You pretty much know what to expect here. A mix of hilarious scripted segments and sneaky “on the streets” pranks are stitched together to make a film, and much like its predecessor, the final product manages to be the best of both worlds. The “narrative” is compelling and unexpectedly heartwarming, while the pranks are hilarious, shocking, and if they weren’t pointed at some truly despicable targets, borderline cruel. With Borat being such a recognizable face here in the real world, Cohen and the gang have written this limitation into the script. Borat wears disguises, all the while maintaining the same quirks, and manages to get away with figurative murder as a result. In addition, Borat plays second fiddle to Tutar, whose cultural anonymity gives her the freedom to go HARD in any situation.

The actress behind the comedic powerhouse that is Tutar Sagdiyev gives a career-making performance. Her name is Maria Bakalova, and at this juncture, I have little information about her. The cast listings conflict one another, and every piece of press material I can find mostly leaves her out. This makes sense, given the nature of the project — if I didn’t know it were all a big goof, I’d really think she was the repressed child of a woman-hating reporter from a cartoonishly backwards culture who desperately wants to prove her worth by being sold to the Vice President as a sex slave. There is no amount of words I could put forth to effectively clarify how brilliant her performance is, I only wish I knew more about her so I could scream more than just her name from the mountaintops.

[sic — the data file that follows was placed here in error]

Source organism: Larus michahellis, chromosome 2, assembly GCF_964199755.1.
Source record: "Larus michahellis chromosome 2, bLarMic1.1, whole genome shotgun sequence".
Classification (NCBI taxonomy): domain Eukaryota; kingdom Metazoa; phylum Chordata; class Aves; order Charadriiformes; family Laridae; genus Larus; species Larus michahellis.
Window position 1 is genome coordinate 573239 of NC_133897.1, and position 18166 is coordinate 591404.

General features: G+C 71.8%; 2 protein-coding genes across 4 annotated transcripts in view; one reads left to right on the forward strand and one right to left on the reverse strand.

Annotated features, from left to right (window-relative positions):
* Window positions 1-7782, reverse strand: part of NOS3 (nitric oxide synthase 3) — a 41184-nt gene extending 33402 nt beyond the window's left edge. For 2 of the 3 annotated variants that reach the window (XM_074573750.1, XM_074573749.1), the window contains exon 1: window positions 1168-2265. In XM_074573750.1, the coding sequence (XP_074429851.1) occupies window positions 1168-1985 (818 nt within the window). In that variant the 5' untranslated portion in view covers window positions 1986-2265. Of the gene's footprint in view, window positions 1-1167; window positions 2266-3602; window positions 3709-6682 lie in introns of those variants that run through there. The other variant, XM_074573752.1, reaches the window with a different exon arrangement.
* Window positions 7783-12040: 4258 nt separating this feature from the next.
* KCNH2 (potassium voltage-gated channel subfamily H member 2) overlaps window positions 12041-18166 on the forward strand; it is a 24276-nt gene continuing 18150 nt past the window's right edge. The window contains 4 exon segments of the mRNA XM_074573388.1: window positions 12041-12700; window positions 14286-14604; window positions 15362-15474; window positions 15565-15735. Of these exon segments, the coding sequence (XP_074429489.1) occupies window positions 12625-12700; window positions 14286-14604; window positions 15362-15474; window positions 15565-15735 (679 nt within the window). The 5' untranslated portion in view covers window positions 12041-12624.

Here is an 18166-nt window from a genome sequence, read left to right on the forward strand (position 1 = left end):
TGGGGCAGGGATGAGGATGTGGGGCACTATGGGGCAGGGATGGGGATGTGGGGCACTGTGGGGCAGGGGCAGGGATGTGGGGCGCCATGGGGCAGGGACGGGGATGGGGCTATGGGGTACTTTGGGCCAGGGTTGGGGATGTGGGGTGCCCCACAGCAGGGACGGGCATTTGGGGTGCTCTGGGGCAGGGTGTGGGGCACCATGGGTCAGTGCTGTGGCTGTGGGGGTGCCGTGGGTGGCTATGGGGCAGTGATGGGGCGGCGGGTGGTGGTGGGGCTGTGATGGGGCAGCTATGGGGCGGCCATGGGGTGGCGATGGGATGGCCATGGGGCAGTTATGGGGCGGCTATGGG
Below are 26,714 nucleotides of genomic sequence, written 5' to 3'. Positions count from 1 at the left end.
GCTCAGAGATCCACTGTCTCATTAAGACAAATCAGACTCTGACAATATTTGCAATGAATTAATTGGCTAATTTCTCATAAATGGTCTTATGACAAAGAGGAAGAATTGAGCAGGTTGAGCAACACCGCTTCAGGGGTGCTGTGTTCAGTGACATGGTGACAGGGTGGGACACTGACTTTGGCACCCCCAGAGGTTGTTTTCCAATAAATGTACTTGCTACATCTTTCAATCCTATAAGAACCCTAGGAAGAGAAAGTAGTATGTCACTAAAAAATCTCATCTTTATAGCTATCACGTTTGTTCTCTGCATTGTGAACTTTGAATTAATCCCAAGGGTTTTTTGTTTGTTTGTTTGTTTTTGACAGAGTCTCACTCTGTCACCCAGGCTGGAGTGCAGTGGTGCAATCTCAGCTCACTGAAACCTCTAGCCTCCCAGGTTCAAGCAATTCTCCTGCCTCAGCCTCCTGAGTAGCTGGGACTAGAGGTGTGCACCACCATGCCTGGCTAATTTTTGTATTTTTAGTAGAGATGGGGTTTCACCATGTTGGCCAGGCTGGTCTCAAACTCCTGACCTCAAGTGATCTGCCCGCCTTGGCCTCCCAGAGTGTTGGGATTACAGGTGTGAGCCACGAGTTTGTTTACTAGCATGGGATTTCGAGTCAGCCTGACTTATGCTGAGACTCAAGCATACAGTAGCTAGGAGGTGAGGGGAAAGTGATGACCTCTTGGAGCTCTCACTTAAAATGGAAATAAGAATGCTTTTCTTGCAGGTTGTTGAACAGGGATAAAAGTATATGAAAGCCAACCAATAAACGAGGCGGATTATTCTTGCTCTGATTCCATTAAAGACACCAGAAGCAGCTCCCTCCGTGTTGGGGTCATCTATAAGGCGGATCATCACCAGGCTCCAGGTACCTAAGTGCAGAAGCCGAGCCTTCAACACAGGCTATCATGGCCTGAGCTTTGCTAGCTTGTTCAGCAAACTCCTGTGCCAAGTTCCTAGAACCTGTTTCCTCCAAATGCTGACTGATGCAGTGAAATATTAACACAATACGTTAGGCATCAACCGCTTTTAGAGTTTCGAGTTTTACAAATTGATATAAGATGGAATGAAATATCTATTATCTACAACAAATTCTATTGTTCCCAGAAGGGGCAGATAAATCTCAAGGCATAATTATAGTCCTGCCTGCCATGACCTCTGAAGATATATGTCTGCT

There is one scene that could be considered “the big scene,” and yes, it’s as damning and hilarious as you’ve likely read. Critics will say that it’s a case of entrapment, while fans will say that the target has no business not shutting down the situation immediately. Both are valid interpretations, but I couldn’t give a shit either way. The fact of the matter is that the big scene is funny as hell, and the target is someone who needs to be knocked down a peg.

What is it about politics that attracts creeps? Dunno, but it also attracts people so damn clueless that they can be exposed by Borat. You love to see it.

You already know whether or not you’re going to see this movie, and if you are, you won’t be disappointed. My main fear going into this was that it would be a pale sequel, existing just to bank on an old cash cow, but we can relax, as this couldn’t be further from the truth. Once again, Cohen has found a way to make fun of Americans while keeping us in on the joke. He has pointed his barbs directly at the current presidential administration, but I bet even the most ardent Trump supporter would find themselves laughing at the film. Cohen has masterfully interwoven hidden camera pranks, scathing satire, and gleeful absurdism into a deeply satisfying and hilarious movie that made me laugh so hard it scared my cat. Very nice.

Released in the United States on October 23, 2020.